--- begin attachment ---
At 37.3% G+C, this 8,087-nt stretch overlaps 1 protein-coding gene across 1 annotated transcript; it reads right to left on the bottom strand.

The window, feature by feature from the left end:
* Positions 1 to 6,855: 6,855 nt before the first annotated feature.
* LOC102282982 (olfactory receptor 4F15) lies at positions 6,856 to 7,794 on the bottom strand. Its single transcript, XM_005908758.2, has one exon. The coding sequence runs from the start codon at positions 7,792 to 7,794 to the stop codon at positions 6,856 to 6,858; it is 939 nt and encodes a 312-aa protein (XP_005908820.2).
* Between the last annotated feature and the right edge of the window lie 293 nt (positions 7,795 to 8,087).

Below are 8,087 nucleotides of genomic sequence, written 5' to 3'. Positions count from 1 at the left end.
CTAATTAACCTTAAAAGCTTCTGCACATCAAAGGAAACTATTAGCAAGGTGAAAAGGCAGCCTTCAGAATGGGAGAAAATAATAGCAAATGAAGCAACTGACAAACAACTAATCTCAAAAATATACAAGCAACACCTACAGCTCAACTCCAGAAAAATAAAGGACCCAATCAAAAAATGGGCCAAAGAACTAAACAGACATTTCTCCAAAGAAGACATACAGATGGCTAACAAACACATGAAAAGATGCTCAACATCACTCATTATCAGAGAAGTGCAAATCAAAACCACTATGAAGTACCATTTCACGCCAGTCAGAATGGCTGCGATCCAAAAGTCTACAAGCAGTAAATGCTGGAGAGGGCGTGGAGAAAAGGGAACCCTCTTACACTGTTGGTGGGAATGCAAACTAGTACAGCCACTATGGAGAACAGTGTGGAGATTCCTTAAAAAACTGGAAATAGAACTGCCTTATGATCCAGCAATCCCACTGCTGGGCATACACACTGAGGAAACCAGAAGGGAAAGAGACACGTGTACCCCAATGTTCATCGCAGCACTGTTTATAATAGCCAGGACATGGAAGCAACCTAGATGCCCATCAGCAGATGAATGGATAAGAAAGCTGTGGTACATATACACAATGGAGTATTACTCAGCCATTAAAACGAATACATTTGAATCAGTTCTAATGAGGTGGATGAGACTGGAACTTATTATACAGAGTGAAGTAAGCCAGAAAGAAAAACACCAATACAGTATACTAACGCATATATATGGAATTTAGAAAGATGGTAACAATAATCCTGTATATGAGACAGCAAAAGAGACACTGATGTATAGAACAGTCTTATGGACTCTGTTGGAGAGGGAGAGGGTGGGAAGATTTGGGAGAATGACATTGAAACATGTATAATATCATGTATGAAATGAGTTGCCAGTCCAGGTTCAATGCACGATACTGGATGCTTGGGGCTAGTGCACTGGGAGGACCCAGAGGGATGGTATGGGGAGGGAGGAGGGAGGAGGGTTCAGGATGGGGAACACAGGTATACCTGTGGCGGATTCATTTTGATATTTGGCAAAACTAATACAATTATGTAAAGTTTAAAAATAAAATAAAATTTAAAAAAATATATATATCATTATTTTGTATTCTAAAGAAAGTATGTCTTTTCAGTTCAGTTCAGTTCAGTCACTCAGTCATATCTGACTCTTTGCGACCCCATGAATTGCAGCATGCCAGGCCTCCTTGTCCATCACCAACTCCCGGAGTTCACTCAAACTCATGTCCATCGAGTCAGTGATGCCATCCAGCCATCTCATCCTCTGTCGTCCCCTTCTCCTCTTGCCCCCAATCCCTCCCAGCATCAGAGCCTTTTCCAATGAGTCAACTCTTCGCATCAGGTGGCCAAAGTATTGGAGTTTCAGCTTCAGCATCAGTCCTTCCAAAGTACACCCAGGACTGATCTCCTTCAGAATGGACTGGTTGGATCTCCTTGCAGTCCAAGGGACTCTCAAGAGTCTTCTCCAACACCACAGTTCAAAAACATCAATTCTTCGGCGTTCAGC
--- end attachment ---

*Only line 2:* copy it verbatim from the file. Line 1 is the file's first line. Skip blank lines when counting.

The window, feature by feature from the left end: